Cost effectiveness is calculated by dividing cost by health impact. This webpage provides guidance on how to calculate cost. Learn how to calculate health impact using the metric of DALYs averted.

Read the briefing paper on cost effectiveness.

cost-effectiveness

Metric: Cost (to the program) per Disability Adjusted Life Years (DALYs) averted.

Why measure cost?

Calculating the actual cost of running a health service program can help managers track how many resources are invested in operations over time, and with what results.

This is a departure from the commonly used method of estimating cost effectiveness by calculating the ratio of donor contributions to program outputs. As programs decrease reliance on donor funds, this method of calculation is becoming less meaningful.

Why measure cost using a standardized metric?

Consistent use of the same metric will permit comparison across years, and across programs. This type of analysis can lead to better programmatic decision making.

How can cost be measured?

The chart below offers guidance on how to calculate cost. The MWG designed this approach after testing it in three social franchising programs, and considering the variability across accounting systems.

Cost* Programs that should factor in this cost How to calculate this cost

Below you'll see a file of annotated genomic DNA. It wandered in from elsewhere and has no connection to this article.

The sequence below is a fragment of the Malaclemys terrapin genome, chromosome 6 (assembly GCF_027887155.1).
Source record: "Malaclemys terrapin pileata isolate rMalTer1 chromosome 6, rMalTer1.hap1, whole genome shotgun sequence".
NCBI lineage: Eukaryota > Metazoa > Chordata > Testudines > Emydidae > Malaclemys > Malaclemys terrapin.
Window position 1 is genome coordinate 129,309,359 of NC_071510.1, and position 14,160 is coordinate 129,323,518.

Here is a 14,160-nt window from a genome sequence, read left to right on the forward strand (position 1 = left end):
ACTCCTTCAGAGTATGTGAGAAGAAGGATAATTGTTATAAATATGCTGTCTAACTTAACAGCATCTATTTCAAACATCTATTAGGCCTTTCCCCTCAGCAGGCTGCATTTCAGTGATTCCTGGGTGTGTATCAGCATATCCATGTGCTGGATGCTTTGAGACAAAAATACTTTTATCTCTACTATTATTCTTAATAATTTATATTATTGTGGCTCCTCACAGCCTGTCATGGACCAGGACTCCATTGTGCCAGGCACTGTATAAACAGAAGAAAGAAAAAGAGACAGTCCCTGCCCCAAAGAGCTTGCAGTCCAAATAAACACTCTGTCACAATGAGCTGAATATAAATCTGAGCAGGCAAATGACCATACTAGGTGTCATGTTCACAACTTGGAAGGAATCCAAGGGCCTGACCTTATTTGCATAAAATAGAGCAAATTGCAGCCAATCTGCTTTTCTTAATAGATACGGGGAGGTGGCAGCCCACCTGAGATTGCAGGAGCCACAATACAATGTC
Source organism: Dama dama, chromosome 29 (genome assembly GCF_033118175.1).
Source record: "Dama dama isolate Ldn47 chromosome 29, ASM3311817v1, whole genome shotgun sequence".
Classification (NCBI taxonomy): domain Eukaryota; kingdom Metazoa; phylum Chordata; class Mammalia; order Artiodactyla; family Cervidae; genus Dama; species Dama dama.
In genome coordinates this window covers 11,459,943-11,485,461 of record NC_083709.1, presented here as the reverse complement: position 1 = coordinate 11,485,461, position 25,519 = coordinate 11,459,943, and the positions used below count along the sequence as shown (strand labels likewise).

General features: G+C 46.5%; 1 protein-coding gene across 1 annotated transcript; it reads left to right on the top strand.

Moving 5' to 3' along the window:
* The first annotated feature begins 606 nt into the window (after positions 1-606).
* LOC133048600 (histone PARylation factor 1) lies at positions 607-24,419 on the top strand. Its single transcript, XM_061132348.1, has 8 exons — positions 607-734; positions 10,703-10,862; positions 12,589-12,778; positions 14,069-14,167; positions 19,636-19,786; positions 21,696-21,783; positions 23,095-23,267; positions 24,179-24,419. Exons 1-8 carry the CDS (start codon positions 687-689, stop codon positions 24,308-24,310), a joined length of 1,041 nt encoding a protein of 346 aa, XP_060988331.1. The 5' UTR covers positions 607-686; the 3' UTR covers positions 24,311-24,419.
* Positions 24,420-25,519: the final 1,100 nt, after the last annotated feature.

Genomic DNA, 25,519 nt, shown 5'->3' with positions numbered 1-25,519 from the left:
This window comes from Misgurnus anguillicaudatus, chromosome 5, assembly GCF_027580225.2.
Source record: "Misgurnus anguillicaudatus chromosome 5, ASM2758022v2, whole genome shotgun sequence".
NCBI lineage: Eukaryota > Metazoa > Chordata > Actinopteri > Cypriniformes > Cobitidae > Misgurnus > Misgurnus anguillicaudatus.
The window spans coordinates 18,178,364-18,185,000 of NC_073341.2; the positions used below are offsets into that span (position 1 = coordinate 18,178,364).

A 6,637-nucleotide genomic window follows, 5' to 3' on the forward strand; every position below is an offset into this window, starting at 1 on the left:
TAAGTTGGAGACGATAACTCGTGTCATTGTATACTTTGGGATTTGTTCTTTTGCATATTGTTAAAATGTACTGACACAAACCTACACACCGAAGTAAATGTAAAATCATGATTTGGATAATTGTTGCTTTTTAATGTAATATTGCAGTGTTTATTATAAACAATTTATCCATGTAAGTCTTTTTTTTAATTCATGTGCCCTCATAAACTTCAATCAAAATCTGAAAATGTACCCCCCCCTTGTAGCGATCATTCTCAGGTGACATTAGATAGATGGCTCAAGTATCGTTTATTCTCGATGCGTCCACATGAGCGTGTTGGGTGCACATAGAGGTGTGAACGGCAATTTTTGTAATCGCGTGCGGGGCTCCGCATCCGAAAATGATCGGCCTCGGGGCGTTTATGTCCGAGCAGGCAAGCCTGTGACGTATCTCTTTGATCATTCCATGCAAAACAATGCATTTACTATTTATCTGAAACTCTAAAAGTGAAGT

Cost of support received from a global headquarters office. Programs that receive technical support from a global headquarters office. This is calculated as 100 x (total cost to operate the global headquarters office)/total cost of the global organization).
Cost of support received from the agency administering the program. Programs that receive technical support from a parent agency. This is the total operational cost of the parent agency, multiplied by the approximate percentage of parent agency staff time allocated to support the program.
Cost of discounts or subsidies on commodities that are sold to the program. Programs that sell commodities to programs below purchase price. A subsidy is calculated as the cost to purchase the good minus the price of commodities sold directly to the program.
Cost of operating a program. All programs. These are the costs that are directly attributable to the program, such as training, field visit costs, etc.

*All values should be calculated from the same time period.

Systematically collected cost effectiveness data has valuable uses

  • Understand if service- delivery is becoming more efficient over time
  • Identify which service-delivery models yield the greatest value for money
  • More broadly, these data are useful for setting global benchmarks